How to Balance a Portfolio That Is Heavy on Real Estate

An apartment building can bring in steady rental income.

An apartment building can bring in steady rental income.

Real estate makes a great investment option -- but too much real estate can become a millstone around your portfolio's neck. If 80 percent of your investments are in real estate and the market slumps, that's gong to hurt you more than if your holdings were only 30 percent. Rebalancing and diversifying your portfolio protects you against losses stemming from any single asset class.


If you concentrate your real-estate investments in a single market, you need to rebalance even if you want to keep the same percentage of your money in real estate. The Miami condo market, for example, has seen epic gains at times, but from 2007 through 2011, speculation and overbuilding led to a massive collapse. Owning real estate in different parts of the country, overseas or different types of real estate -- some for rental, some for eventual sale -- is safer than placing all your investment chips on a single number.


One drawback to investing in land and buildings is that they're illiquid -- if you need cash fast, you can't count on turning real estate into greenbacks overnight. Investing in money market accounts or mutual funds is one option: Money-market investments are set up to be very liquid, so if you need money fast, you can dip into them for cash. That reduces the risk of having to sell real estate at a loss just to put money in the bank.

Risk and Return

If you invest in a good rental property generating a steady monthly income it's not as likely to skyrocket in value as a good stock pick. Even in a good market, however, stocks are more speculative: There's more chance of a loss, but more possibility for a spectacular gain. If you're investing for the long term, and you can afford to ride out any stock market slumps, rebalancing with good stock picks helps your portfolio grow.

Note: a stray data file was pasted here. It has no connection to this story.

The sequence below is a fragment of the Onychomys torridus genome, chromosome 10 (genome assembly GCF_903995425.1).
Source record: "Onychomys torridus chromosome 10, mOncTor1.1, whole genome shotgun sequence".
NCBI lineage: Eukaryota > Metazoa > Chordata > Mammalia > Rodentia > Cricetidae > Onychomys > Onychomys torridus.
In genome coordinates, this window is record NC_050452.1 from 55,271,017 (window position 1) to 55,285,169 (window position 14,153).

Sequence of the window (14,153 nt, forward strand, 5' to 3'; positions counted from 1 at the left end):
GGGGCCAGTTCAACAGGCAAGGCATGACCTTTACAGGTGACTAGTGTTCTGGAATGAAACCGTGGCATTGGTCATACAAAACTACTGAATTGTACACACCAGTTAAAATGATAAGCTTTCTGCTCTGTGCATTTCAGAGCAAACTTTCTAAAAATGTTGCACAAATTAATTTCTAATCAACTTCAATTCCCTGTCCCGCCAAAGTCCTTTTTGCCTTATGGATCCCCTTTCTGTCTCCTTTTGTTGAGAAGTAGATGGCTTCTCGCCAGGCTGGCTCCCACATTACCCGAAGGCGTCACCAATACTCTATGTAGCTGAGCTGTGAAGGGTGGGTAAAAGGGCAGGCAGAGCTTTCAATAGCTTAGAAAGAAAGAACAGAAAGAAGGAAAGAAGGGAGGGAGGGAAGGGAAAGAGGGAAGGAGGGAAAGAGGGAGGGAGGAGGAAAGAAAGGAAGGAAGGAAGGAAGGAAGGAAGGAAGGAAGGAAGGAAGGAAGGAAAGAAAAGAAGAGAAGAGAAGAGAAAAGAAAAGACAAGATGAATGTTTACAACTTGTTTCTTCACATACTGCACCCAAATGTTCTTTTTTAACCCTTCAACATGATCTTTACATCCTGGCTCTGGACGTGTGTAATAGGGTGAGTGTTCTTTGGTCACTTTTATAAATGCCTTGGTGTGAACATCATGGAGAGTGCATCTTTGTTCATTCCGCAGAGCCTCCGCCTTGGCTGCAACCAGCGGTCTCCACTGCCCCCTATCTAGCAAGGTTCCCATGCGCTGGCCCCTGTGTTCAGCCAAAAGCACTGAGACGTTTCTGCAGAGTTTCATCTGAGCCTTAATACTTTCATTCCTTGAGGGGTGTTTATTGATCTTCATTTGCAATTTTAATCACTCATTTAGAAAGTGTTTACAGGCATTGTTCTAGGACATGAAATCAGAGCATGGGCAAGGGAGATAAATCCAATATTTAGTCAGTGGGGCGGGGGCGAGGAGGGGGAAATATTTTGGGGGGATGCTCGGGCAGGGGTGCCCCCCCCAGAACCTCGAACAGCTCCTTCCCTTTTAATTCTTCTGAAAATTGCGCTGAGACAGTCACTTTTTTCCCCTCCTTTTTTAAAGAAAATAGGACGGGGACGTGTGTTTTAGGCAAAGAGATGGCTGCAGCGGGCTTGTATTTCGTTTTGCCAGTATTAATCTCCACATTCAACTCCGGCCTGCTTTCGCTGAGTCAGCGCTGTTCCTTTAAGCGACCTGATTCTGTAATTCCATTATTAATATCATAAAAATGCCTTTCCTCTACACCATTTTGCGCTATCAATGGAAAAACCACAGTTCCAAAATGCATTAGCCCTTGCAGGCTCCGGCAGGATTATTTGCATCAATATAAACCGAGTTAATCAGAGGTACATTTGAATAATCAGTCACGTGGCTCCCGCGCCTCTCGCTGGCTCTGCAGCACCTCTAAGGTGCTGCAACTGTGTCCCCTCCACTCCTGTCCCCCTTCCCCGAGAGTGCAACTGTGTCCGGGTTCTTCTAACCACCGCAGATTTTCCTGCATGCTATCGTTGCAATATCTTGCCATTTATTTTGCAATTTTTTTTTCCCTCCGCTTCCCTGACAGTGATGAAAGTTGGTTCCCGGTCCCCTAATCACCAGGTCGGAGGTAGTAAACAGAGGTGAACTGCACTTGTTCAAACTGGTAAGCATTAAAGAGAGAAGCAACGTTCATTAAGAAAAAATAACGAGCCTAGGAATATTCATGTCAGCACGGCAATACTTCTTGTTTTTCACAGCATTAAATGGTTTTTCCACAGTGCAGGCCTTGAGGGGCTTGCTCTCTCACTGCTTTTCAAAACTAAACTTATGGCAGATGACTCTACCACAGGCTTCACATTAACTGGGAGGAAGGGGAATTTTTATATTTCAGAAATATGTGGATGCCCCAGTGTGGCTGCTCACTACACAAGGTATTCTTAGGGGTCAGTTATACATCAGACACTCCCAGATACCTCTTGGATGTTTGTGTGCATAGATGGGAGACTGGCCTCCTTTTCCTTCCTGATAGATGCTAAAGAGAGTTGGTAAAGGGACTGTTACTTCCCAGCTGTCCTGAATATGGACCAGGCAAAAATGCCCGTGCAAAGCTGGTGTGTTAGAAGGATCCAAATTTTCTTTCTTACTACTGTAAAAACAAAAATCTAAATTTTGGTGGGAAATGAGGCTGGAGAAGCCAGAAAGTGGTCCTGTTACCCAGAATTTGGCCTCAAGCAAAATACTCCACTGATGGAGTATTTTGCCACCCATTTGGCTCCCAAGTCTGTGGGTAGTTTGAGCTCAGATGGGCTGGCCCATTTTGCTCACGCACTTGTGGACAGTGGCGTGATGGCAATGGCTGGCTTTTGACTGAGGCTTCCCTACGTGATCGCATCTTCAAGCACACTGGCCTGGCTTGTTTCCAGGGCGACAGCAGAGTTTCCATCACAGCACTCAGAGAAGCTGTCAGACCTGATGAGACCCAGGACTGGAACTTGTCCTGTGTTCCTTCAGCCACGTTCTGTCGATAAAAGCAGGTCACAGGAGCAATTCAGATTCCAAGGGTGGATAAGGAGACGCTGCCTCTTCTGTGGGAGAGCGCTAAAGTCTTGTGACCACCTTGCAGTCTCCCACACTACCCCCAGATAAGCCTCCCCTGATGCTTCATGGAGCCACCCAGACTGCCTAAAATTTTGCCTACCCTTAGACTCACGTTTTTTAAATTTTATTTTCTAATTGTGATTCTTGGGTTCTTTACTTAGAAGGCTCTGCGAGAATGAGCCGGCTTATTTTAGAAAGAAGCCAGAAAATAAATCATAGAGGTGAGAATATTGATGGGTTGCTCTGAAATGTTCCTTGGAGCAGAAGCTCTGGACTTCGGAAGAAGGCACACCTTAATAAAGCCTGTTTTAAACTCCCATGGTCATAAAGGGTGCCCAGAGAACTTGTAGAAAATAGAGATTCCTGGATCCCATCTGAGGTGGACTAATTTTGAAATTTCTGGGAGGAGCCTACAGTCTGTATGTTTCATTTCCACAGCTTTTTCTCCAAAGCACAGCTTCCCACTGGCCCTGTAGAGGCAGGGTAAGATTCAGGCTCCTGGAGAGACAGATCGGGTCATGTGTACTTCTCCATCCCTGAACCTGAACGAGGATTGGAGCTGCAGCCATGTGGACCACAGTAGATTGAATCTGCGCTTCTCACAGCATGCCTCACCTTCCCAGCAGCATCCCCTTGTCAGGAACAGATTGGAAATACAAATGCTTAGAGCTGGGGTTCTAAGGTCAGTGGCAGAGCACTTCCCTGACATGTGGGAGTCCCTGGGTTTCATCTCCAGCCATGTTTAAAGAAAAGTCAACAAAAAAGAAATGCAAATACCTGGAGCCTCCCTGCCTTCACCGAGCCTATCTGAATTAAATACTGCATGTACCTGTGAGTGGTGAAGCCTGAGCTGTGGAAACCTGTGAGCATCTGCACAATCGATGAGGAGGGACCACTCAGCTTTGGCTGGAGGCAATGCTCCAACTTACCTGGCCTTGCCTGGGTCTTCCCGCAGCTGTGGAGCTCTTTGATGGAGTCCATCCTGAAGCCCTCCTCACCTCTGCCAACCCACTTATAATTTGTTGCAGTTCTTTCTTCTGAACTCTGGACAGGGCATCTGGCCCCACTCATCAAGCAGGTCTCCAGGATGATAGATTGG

Rebalancing protects you because even in a massive real estate slump, the stock market or your mutual funds may remain healthy. Diversifying isn't a trick to help you beat the market, however: Switching in and out of different investments -- selling off real estate to catch the stock market, switching out of stocks to bonds, then back to real estate -- is a losing strategy: The chance of making every switch at just the right time is pretty slim.


About the Author

A graduate of Oberlin College, Fraser Sherman began writing in 1981. Since then he's researched and written newspaper and magazine stories on city government, court cases, business, real estate and finance, the uses of new technologies and film history. Sherman has worked for more than a decade as a newspaper reporter, and his magazine articles have been published in "Newsweek," "Air & Space," "Backpacker" and "Boys' Life." Sherman is also the author of three film reference books, with a fourth currently under way.

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